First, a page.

Success factors for a low-carbon future in the power sector: Critical market frameworks, policies, and financing

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While the medium- to long-term benefits in moving to a lower-carbon energy system outweigh the costs of the transition, in the short run, the design of energy policies should fairly spread the costs of tackling and adapting to climate change.

Renewables are set to account for 95% of the net increase in global power capacity between now and 2025. That growth is due to rising investor interest, the technology competitiveness of renewable technologies vis-à-vis conventional sources, creative financing models, and active policymaking at both the global and local level. In addition, demand-side pressures are also encouraging governments and companies to take greater action in facilitating the energy transition. In this report, we explore factors to accelerate the low-carbon future for the power sector, including the policies that can best support this objective, new financing mechanisms to expedite commercialisation of new technologies, and technologies that may most quickly address the challenges of intermittency.

Who should read this report?

C-suite executives and business leaders in the power, utilities, and renewables sector

Public sector professionals involved in energy policy

Recommended discussion points
Moving to a lower-carbon energy system presents a tremendous challenge, but several success factors can accelerate the transition towards a low-carbon future:

 

1

Laying the policy groundwork

Governments and multi-lateral institutions have a key role in facilitating the energy transition as “market maker” to support development of new technologies, and in establishing a policy framework to mitigate risks – including both price risks and regulatory risks – that may impact private capital investing in new business models. Given the breadth of policy activity worldwide, examples of such policy successes are often specific to the system and market in which they are implemented.

 

2

Acknowledging the challenges

Policy efforts – including those relating to carbon taxes and emissions trading, retirement of fossil generation, and incorporation of market mechanisms – may be confounded by regional specifics or complexities, in which a policy that suits one sector or market is not easily implemented in another.

 

3

Understanding the finance-policy link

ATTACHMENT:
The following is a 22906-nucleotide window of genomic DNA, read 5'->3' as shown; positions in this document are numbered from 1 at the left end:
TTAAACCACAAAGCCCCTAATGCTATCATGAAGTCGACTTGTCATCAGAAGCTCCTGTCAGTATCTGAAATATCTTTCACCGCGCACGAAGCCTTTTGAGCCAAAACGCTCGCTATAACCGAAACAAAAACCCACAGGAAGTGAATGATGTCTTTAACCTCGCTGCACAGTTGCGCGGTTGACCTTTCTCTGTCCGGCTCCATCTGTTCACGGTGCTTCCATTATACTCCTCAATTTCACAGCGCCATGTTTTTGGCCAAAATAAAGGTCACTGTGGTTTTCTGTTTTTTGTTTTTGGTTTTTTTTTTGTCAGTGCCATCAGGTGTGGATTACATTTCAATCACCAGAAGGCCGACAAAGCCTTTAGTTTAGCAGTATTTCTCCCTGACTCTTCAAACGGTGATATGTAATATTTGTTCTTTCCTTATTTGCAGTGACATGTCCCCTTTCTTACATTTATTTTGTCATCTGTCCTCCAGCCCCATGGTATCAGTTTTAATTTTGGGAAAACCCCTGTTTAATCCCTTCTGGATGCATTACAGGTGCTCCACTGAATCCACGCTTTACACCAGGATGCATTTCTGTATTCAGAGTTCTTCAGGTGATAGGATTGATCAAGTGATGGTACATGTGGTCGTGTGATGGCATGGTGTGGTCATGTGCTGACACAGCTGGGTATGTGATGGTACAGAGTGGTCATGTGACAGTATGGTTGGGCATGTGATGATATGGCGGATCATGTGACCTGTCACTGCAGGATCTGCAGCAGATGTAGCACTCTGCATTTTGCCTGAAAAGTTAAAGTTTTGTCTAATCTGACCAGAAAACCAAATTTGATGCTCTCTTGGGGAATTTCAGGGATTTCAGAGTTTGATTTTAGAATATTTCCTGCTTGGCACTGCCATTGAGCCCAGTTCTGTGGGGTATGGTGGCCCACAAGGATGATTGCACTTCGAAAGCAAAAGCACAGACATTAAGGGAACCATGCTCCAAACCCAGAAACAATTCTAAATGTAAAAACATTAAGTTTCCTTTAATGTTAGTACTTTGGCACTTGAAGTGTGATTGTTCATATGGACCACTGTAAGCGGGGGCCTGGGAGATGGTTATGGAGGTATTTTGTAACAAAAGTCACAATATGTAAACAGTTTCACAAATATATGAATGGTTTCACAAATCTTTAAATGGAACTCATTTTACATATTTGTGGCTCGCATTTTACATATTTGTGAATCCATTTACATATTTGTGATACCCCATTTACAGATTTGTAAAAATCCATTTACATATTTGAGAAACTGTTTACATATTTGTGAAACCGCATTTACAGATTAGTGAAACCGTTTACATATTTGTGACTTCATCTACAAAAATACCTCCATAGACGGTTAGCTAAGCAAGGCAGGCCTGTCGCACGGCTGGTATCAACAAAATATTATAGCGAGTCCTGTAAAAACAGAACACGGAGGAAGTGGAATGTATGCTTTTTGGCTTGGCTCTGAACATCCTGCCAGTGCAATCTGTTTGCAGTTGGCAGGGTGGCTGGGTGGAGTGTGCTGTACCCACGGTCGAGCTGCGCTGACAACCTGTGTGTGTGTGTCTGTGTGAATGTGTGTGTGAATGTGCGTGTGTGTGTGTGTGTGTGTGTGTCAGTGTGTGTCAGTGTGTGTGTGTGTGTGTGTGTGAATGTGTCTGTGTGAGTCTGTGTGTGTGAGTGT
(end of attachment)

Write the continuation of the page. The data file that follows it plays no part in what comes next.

The role of successful policy should be to mitigate the risks investors face, drive towards sustainability, and ensure a safe energy supply. With the private sector’s appetite for investment depending in part on the predictability and stability of policy over the long-term, subsidies or incentives are one way in which policies can influence project costs and shape investment strategies.

 

4

The need for creative financing

Policies can help engender creative financing needed to address gaps in the market. Examples include community-based funding, crowdfunding of renewables, cross-border cooperation and financing, technology agnostic funding, and a contracts for difference (CfDs) auction model.

 

5

Technologies to achieve the energy transition

Although wind and solar installations are certainly the public face of renewables, the future of the energy sector may depend on a widening mix of other technologies – including those related to storage, hybridisation, carbon capture, green hydrogen, and digitalisation – to adjust to intermittent renewable generation.

Vietnam’s policy initiatives for a lower-carbon future

In Vietnam, the government has successfully implemented a system to encourage private partnership via creation of a power purchase agreement designed specifically to help multinational corporations operating in the country reduce their carbon footprint and meet their sustainability goals.

The government has also worked with USAID to establish two Vietnam Low Emission Energy Programs (V-LEEP I and V-LEEP II). Initiated in 2020, V-LEEP II aims to help design, finance, build, and operate 2,000 megawatts (MW) of renewable energy sources and is expected to advance Vietnam’s clean energy transition in four ways through 2025:

Deploy advanced clean energy systems by mobilising private sector investment

Improve energy sector performance, specifically renewable energy integration and dispatch

Increase competition in a market-based energy sector

Foster innovation, incubation, and inclusion in the energy sector

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